sport

Haskell aiming for revival

Wasps flanker James Haskell aspires to European rugby next season in a bid to further his England career.

The Adams Park side host Stade Francais in the European Rugby Champions Cup play-off first leg at Adams Park on Sunday.

That the decorated High Wycombe club must qualify for a seat at Europe's top table may never rest easily with those who were part of a glorious spell that yielded seven trophies between 2003 and 2008.

The mere notion of former glories does not sit well with Haskell, but Wasps' outspoken back row forward grimaces and addresses 'the old days'.

The 29-year-old was a replacement when Wasps last lifted the Heineken Cup, some seven years ago now, by dispatching Leicester 25-9 at Twickenham.

Haskell, who has 50 Test caps but is desperate not to be left stranded at the milestone, knows top-flight European action holds the key to personal and collective progress.

"Every rugby player aspires to play in Europe," he told Press Association Sport.

"We don't like to harp on about the old days but this club especially has had some great days in Europe, and we certainly want more.

"If you go through your season, you don't win anything, you don't have any standout days, rugby becomes a job, whereas if you get these big occasions, you get to play and win, it becomes a career."

Haskell last represented England in the demoralising 30-3 Six Nations demolition by Wales in Cardiff in March 2013.

But the ambitious loose forward refuses to believe his international career is over.

"I'd love to get back into the England reckoning, that's what has always driven me as a rugby player, it's always the top aim," he said.

"It was tough to miss out on the autumn internationals and the Six Nations, but I won't give up on forcing my way back in."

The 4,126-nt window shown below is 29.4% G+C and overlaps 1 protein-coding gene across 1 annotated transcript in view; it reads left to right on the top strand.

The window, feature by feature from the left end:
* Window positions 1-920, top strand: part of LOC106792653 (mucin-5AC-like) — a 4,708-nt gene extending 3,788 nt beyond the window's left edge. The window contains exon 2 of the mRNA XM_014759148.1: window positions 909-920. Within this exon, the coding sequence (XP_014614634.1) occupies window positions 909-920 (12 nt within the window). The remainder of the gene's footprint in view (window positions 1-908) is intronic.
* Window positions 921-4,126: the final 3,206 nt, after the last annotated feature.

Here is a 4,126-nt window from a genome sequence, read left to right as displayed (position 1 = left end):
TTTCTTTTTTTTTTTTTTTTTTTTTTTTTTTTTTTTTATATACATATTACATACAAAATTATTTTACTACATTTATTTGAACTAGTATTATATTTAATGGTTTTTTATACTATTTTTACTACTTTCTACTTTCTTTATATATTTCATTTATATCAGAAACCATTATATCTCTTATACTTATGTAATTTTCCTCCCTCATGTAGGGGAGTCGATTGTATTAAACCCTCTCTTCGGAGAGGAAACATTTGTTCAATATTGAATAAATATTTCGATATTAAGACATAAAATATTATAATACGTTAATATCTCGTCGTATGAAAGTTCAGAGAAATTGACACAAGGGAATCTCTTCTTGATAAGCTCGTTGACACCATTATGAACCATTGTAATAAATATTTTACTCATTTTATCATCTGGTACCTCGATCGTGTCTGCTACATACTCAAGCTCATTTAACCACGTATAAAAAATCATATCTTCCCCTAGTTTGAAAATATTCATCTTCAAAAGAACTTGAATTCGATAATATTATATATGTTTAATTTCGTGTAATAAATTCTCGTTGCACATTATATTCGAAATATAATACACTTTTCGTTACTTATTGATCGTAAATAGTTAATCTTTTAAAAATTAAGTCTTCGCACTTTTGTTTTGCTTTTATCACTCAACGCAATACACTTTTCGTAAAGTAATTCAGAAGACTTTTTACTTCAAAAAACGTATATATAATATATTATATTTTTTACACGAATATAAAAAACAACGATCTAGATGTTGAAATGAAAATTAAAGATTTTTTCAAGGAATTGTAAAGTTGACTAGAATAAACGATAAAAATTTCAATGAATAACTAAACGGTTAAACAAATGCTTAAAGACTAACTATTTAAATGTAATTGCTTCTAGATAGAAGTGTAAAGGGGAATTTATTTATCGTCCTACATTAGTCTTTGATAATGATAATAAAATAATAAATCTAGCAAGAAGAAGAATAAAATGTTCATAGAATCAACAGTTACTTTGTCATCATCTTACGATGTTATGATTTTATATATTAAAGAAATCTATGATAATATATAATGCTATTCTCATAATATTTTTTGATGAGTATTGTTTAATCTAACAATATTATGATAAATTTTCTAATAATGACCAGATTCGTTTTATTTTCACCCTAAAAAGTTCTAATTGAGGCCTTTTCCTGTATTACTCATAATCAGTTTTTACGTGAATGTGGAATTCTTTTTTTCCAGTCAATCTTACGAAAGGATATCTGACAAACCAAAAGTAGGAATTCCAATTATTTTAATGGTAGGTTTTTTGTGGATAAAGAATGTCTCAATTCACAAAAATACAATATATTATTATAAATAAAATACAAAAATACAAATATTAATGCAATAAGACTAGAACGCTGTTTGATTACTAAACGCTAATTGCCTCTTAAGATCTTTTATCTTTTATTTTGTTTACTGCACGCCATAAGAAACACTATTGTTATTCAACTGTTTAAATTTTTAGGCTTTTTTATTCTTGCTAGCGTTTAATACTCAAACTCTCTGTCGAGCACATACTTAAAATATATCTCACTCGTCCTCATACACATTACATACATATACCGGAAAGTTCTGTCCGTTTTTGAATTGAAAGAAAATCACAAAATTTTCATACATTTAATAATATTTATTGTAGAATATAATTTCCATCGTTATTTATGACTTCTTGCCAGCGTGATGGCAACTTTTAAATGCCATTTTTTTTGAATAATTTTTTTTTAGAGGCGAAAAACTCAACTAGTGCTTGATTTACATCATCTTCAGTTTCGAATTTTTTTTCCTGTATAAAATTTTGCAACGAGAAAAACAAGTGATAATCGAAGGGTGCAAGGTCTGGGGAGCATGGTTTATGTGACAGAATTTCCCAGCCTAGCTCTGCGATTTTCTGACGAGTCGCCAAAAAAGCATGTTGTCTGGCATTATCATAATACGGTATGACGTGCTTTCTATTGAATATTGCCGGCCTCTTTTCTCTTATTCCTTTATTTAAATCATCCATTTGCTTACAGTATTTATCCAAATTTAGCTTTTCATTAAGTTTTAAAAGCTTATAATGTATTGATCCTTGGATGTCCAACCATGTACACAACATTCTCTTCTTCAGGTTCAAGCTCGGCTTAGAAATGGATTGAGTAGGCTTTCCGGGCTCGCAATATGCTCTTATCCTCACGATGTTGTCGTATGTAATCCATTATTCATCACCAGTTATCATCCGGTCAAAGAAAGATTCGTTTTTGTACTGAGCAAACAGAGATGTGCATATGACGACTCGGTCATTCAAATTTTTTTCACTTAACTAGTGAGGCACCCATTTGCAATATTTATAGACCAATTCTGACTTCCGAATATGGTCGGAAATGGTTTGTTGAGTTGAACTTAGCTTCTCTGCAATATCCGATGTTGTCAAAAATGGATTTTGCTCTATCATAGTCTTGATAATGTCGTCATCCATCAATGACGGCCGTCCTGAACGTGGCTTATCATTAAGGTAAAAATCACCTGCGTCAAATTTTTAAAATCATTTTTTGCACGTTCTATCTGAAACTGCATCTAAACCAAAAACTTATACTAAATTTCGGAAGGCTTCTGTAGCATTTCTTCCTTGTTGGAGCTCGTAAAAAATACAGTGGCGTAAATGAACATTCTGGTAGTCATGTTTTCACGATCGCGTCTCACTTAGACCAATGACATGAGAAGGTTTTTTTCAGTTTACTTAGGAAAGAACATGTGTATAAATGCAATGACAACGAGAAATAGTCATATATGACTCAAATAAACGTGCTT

Lean times on the fiscal front lurched Wasps from one near-disaster to another after big players such as Lawrence Dallaglio, Simon Shaw and Josh Lewsey passed into retirement.

Now the books are balancing under new ownership, and director of rugby Dai Young has manfully shaped a side with razor-sharp attacking impetus.

Like boss Young, Haskell knows Wasps must push their overall approach beyond flashpoint attacking raids, especially to see off Stade over two legs.

Haskell spent two years at the cosmopolitan Parisian haunt between 2009 and 2011, and knows full well the intimidating spectacle in store at Stade Jean Bouin on Saturday, May 24.

So the bullish back-rower has issued a simple challenge to Wasps' supporters this weekend: to empty their lungs and transform Adams Park into an arena every bit as daunting as Stade's French capital cauldron.

"English rugby fans in general are pretty quiet," said Haskell.

"But we'll need the Wasps fans to be noisier than ever on Sunday.

"We'll face something pretty intense over in France, so we need to give Stade something to think about when we're at home.

"Having that value of really cheering, getting behind your side and making a lot of noise, it makes a massive difference.

"It builds the spectacle and gets the best out of the players."